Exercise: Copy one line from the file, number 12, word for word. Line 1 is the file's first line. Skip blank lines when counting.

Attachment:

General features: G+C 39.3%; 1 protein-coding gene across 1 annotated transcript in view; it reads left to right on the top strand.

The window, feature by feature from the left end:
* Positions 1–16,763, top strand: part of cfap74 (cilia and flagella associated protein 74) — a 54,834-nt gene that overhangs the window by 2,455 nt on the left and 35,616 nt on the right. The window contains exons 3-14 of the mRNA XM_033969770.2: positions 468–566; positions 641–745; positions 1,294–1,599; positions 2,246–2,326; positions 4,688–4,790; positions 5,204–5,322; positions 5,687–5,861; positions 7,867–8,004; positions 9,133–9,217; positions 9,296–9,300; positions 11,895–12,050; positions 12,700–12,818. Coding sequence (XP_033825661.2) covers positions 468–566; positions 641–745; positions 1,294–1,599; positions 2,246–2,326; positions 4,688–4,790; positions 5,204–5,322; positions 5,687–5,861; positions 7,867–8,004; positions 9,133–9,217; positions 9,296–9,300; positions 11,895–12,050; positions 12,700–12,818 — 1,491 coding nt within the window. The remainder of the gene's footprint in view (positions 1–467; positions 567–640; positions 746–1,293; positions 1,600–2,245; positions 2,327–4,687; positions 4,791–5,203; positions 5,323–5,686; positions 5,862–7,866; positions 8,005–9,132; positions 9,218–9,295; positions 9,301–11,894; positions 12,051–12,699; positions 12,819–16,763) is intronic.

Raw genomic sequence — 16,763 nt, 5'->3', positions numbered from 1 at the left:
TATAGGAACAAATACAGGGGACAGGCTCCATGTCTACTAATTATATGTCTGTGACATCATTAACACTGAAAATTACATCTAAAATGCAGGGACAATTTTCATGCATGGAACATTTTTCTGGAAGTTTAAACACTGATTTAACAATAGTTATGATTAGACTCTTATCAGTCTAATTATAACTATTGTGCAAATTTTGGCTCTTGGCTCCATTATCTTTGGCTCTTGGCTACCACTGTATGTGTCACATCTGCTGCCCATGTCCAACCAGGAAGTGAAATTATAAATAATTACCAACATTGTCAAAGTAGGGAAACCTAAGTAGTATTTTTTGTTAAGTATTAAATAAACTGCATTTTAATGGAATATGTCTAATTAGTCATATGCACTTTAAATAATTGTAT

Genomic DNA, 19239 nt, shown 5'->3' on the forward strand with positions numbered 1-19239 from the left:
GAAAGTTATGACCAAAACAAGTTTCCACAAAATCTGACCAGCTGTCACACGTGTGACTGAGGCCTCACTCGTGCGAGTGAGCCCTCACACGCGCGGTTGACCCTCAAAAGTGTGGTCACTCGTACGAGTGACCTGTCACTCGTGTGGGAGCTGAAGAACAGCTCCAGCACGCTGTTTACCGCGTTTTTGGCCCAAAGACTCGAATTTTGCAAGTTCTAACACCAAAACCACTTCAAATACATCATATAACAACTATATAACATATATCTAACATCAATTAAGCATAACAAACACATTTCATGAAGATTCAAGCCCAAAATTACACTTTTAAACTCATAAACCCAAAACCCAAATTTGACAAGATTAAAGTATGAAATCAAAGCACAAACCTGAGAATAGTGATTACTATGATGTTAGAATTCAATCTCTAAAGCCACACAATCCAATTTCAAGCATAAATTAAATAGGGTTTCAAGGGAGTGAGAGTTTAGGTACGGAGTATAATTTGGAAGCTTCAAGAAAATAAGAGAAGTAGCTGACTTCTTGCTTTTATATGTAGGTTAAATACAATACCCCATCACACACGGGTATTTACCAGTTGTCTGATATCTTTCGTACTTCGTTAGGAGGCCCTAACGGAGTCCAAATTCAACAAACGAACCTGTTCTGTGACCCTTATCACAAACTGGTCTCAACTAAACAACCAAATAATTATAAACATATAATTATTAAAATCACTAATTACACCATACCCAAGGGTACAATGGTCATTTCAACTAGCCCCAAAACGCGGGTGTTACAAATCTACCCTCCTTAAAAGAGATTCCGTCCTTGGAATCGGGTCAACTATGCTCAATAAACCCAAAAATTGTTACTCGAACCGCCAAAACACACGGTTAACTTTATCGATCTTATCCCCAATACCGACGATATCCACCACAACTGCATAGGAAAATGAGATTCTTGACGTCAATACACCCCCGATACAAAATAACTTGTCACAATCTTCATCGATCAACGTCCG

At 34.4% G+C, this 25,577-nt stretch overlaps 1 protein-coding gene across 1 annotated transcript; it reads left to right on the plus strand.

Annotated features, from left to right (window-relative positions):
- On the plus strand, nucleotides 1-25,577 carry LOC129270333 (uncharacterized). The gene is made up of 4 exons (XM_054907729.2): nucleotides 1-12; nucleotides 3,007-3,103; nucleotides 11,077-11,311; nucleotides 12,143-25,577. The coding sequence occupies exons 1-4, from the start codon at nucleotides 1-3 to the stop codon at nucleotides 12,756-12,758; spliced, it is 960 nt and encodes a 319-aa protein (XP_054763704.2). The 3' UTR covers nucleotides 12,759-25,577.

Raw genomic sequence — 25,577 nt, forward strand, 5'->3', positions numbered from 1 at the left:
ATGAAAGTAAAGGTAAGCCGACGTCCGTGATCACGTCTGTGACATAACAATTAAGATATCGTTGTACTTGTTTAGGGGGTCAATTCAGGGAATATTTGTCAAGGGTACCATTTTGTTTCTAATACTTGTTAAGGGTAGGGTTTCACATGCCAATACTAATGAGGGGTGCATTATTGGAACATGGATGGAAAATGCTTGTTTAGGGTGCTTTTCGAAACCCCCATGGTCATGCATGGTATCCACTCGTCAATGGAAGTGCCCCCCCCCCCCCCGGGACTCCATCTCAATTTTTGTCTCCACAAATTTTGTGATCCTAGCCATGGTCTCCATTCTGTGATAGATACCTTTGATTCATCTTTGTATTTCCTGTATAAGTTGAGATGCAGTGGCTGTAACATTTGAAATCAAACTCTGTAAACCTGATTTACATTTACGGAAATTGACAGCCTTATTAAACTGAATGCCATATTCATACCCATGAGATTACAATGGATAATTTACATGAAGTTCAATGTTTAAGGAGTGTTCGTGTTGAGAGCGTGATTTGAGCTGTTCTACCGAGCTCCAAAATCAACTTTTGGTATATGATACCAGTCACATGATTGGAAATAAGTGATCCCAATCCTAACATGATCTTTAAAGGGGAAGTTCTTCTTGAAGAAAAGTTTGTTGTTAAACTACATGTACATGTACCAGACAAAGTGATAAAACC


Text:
ATGAAAGTAAAGGTAAGCCGACGTCCGTGATCACGTCTGTGACATAACAATTAAGATATCGTTGTACTTGTTTAGGGGGTCAATTCAGGGAATATTTGTCAAGGGTACCATTTTGTTTCTAATACTTGTTAAGGGTAGGGTTTCACATGCCAATACTAATGAGGGGTGCATTATTGGAACATGGATGGAAAATGCTTGTTTAGGGTGCTTTTCGAAACCCCCATGGTCATGCATGGTATCCACTCGTCAATGGAAGTGCCCCCCCCCCCCCCGGGACTCCATCTCAATTTTTGTCTCCACAAATTTTGTGATCCTAGCCATGGTCTCCATTCTGTGATAGATACCTTTGATTCATCTTTGTATTTCCTGTATAAGTTGAGATGCAGTGGCTGTAACATTTGAAATCAAACTCTGTAAACCTGATTTACATTTACGGAAATTGACAGCCTTATTAAACTGAATGCCATATTCATACCCATGAGATTACAATGGATAATTTACATGAAGTTCAATGTTTAAGGAGTGTTCGTGTTGAGAGCGTGATTTGAGCTGTTCTACCGAGCTCCAAAATCAACTTTTGGTATATGATACCAGTCACATGATTGGAAATAAGTGATCCCAATCCTAACATGATCTTTAAAGGGGAAGTTCTTCTTGAAGAAAAGTTTGTTGTTAAACTACATGTACATGTACCAGACAAAGTGATAAAACC